Using the new wideband capabilities of the ATCA, we obtain spectra for PKS 1718-649, a well-known gigahertz peaked spectrum radio source. The observations, between approximately 1 and 10 GHz over 3 epochs spanning approximately 21 months, reveal variability both above the spectral peak at ∼3 GHz and below the peak. The combination of the low- and high-frequency variability cannot be easily explained using a single absorption mechanism, such as free-free absorption or synchrotron self-absorption. We find that the PKS 1718-649 spectrum and its variability are best explained by variations in the free-free optical depth on our line of sight to the radio source at low frequencies (below the spectral peak) and the adiabatic expansion of the radio source itself at high frequencies (above the spectral peak). The optical depth variations are found to be plausible when X-ray continuum absorption variability seen in samples of active galactic nuclei is considered. We find that the cause of the peaked spectrum in PKS 1718-649 is most likely due to free-free absorption. In agreement with previous studies, we find that the spectrum at each epoch of observation is best fit by a free-free absorption model characterized by a power-law distribution of free-free absorbing clouds. This agreement is extended to frequencies below the 1 GHz lower limit of the ATCA by considering new observations with Parkes at 725 MHz and 199 MHz observations with the newly operational Murchison Widefield Array. These lower frequency observations argue against families of absorption models (both free-free and synchrotron self-absorption) that are based on simple homogenous structures.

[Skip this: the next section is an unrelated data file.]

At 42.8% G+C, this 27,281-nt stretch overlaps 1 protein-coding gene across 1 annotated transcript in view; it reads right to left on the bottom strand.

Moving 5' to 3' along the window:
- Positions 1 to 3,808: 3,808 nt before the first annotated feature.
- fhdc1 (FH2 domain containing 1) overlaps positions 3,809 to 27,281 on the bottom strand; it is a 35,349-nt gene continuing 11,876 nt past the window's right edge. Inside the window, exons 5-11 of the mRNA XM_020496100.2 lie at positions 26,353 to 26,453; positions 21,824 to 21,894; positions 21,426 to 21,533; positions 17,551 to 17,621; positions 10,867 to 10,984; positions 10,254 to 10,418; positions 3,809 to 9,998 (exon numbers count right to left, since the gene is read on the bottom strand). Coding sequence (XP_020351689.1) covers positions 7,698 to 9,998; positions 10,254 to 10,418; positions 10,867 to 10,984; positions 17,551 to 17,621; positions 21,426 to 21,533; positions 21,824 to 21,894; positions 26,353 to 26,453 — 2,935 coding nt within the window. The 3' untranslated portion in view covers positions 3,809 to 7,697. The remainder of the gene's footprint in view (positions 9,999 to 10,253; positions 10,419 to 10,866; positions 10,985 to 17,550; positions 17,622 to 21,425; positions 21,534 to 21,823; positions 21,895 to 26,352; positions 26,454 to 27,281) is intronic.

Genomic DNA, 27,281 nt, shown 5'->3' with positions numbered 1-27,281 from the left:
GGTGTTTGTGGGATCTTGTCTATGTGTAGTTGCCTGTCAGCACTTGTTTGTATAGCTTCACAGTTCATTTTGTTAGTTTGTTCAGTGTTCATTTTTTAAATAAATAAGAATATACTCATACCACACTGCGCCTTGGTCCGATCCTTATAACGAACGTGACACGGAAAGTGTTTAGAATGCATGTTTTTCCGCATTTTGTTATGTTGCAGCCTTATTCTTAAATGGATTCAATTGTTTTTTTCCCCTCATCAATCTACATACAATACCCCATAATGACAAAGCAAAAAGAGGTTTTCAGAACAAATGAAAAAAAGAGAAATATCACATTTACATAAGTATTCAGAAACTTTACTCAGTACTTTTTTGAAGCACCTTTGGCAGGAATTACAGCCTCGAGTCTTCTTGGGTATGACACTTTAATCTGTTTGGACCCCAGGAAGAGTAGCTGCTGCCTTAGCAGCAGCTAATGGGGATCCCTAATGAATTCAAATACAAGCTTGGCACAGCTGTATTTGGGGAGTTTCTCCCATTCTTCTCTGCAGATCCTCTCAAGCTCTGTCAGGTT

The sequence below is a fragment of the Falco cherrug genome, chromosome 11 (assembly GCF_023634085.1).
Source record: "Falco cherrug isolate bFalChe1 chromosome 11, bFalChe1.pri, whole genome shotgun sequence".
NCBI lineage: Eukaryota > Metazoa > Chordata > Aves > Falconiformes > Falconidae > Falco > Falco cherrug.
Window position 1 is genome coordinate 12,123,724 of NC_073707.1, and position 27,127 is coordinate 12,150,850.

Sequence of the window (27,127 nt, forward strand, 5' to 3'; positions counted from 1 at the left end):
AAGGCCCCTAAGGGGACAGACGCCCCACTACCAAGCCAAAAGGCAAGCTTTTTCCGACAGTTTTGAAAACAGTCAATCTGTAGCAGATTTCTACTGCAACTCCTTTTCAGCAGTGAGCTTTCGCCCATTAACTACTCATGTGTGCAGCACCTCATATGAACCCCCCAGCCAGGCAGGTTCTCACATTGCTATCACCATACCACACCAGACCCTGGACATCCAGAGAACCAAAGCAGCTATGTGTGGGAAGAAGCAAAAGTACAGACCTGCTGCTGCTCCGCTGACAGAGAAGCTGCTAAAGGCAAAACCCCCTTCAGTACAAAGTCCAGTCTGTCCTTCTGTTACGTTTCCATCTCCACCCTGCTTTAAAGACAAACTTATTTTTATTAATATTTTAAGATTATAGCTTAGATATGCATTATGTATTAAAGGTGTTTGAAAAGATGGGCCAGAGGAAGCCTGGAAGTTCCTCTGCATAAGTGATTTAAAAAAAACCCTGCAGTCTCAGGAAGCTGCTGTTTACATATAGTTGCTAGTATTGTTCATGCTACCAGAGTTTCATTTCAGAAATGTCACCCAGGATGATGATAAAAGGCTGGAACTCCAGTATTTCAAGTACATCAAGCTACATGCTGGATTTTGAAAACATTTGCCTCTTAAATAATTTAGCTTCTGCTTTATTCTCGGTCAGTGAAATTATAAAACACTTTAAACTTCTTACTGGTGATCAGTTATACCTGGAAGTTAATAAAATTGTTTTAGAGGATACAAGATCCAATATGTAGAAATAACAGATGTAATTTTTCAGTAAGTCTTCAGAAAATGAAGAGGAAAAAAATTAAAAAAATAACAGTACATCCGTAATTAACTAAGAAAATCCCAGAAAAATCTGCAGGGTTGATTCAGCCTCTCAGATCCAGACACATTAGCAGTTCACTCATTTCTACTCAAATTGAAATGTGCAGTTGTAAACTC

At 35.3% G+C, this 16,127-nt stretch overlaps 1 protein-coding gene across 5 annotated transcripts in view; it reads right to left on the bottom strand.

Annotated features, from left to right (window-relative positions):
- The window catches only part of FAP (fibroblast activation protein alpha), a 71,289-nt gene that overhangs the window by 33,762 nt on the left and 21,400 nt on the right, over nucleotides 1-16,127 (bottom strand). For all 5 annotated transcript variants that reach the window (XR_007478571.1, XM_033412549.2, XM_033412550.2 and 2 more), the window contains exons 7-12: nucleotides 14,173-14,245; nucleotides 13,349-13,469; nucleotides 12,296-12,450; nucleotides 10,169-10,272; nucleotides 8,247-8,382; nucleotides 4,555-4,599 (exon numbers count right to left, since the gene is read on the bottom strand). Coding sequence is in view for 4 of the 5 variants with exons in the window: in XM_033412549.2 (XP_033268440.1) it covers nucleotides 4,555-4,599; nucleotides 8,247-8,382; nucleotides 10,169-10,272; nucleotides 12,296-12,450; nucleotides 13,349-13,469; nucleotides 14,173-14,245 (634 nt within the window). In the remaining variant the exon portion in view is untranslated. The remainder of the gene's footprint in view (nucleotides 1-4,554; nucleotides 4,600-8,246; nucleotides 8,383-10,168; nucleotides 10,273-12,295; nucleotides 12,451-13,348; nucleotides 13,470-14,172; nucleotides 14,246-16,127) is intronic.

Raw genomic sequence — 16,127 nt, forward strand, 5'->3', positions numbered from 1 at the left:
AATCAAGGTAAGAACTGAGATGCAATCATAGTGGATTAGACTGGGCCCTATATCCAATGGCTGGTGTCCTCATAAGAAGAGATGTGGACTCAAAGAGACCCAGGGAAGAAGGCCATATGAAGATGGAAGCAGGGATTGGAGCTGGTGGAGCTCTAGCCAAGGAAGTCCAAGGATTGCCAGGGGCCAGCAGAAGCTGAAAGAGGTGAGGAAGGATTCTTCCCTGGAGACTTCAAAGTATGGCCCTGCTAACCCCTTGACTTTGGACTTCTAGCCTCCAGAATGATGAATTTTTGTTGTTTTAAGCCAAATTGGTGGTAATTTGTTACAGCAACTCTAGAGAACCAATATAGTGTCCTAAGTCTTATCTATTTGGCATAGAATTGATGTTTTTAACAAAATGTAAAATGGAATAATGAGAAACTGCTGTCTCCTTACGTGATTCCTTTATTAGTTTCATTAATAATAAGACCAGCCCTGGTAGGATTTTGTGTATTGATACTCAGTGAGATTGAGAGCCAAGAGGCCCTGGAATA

- Galaxies: active
- Galaxies: individual (NGC 6328, PKS 1718-649)
- Radiation mechanisms: general
- Radio continuum: galaxies